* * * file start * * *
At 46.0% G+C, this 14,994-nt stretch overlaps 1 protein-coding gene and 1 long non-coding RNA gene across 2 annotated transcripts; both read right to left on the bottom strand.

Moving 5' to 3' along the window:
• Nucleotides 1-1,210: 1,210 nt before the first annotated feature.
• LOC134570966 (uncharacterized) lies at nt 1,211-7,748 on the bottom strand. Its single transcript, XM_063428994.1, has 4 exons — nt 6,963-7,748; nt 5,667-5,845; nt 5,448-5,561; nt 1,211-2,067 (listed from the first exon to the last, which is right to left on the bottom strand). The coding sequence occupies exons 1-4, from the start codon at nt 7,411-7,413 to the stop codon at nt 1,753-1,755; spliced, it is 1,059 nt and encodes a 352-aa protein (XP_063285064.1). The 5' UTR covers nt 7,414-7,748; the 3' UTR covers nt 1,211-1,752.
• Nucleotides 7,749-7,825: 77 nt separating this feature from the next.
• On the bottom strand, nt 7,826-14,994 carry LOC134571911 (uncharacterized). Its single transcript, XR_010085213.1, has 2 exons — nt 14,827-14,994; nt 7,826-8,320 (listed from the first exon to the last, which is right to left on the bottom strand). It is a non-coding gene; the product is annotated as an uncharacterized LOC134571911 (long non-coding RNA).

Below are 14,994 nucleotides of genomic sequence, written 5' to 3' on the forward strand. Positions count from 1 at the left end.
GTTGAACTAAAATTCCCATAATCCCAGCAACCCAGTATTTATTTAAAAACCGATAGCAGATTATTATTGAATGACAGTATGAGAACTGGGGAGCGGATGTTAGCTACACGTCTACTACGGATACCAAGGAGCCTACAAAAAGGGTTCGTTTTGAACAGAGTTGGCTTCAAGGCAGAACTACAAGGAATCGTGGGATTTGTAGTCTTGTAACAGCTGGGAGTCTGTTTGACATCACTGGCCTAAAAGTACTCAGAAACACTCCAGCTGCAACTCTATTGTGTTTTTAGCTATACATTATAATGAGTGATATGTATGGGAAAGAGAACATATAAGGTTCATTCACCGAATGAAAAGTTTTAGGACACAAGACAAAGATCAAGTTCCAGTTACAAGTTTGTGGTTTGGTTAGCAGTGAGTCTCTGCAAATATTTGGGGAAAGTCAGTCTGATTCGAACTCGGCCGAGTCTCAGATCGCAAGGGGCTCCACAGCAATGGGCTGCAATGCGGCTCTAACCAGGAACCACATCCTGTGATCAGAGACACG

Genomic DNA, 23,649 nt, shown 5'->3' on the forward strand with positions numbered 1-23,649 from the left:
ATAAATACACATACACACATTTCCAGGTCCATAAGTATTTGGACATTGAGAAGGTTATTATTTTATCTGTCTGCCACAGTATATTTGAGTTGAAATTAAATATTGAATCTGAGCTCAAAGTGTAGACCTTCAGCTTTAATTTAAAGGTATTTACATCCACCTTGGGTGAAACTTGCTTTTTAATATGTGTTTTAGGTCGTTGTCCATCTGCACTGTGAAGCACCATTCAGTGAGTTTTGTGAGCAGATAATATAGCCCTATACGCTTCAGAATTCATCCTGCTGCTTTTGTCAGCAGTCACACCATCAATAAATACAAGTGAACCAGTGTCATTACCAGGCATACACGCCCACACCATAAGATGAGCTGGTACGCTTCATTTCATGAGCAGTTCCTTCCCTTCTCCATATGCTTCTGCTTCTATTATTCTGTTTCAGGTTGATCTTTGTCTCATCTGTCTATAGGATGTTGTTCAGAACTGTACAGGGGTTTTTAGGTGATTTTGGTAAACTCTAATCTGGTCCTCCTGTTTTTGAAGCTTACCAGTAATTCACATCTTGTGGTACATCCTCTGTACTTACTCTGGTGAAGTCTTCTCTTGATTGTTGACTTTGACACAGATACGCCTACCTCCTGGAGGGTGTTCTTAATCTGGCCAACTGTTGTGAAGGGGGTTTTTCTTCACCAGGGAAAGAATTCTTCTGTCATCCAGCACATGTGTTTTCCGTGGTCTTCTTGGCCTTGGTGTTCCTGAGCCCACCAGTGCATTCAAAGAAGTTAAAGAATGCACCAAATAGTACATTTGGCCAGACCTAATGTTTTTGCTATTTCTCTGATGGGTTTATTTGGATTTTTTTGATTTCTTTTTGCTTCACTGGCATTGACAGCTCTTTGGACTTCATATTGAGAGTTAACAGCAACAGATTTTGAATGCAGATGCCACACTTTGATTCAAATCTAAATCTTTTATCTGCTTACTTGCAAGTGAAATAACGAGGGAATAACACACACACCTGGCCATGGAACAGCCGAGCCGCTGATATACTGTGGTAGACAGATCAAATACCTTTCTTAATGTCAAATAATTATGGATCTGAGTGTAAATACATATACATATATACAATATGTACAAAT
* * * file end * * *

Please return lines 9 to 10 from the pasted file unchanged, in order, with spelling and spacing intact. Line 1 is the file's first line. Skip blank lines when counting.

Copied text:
Genomic DNA, 23,649 nt, shown 5'->3' on the forward strand with positions numbered 1-23,649 from the left:
ATAAATACACATACACACATTTCCAGGTCCATAAGTATTTGGACATTGAGAAGGTTATTATTTTATCTGTCTGCCACAGTATATTTGAGTTGAAATTAAATATTGAATCTGAGCTCAAAGTGTAGACCTTCAGCTTTAATTTAAAGGTATTTACATCCACCTTGGGTGAAACTTGCTTTTTAATATGTGTTTTAGGTCGTTGTCCATCTGCACTGTGAAGCACCATTCAGTGAGTTTTGTGAGCAGATAATATAGCCCTATACGCTTCAGAATTCATCCTGCTGCTTTTGTCAGCAGTCACACCATCAATAAATACAAGTGAACCAGTGTCATTACCAGGCATACACGCCCACACCATAAGATGAGCTGGTACGCTTCATTTCATGAGCAGTTCCTTCCCTTCTCCATATGCTTCTGCTTCTATTATTCTGTTTCAGGTTGATCTTTGTCTCATCTGTCTATAGGATGTTGTTCAGAACTGTACAGGGGTTTTTAGGTGATTTTGGTAAACTCTAATCTGGTCCTCCTGTTTTTGAAGCTTACCAGTAATTCACATCTTGTGGTACATCCTCTGTACTTACTCTGGTGAAGTCTTCTCTTGATTGTTGACTTTGACACAGATACGCCTACCTCCTGGAGGGTGTTCTTAATCTGGCCAACTGTTGTGAAGGGGGTTTTTCTTCACCAGGGAAAGAATTCTTCTGTCATCCAGCACATGTGTTTTCCGTGGTCTTCTTGGCCTTGGTGTTCCTGAGCCCACCAGTGCATTCAAAGAAGTTAAAGAATGCACCAAATAGTACATTTGGCCAGACCTAATGTTTTTGCTATTTCTCTGATGGGTTTATTTGGATTTTTTTGATTTCTTTTTGCTTCACTGGCATTGACAGCTCTTTGGACTTCATATTGAGAGTTAACAGCAACAGATTTTGAATGCAGATGCCACACTTTGATTCAAATCTAAATCTTTTATCTGCTTACTTGCAAGTGAAATAACGAGGGAATAACACACACACCTGGCCATGGAACAGCCGAGCCGCTGATATACTGTGGTAGACAGATCAAATACCTTTCTTAATGTCAAATAATTATGGATCTGAGTGTAAATACATATACATATATACAATATGTACAAAT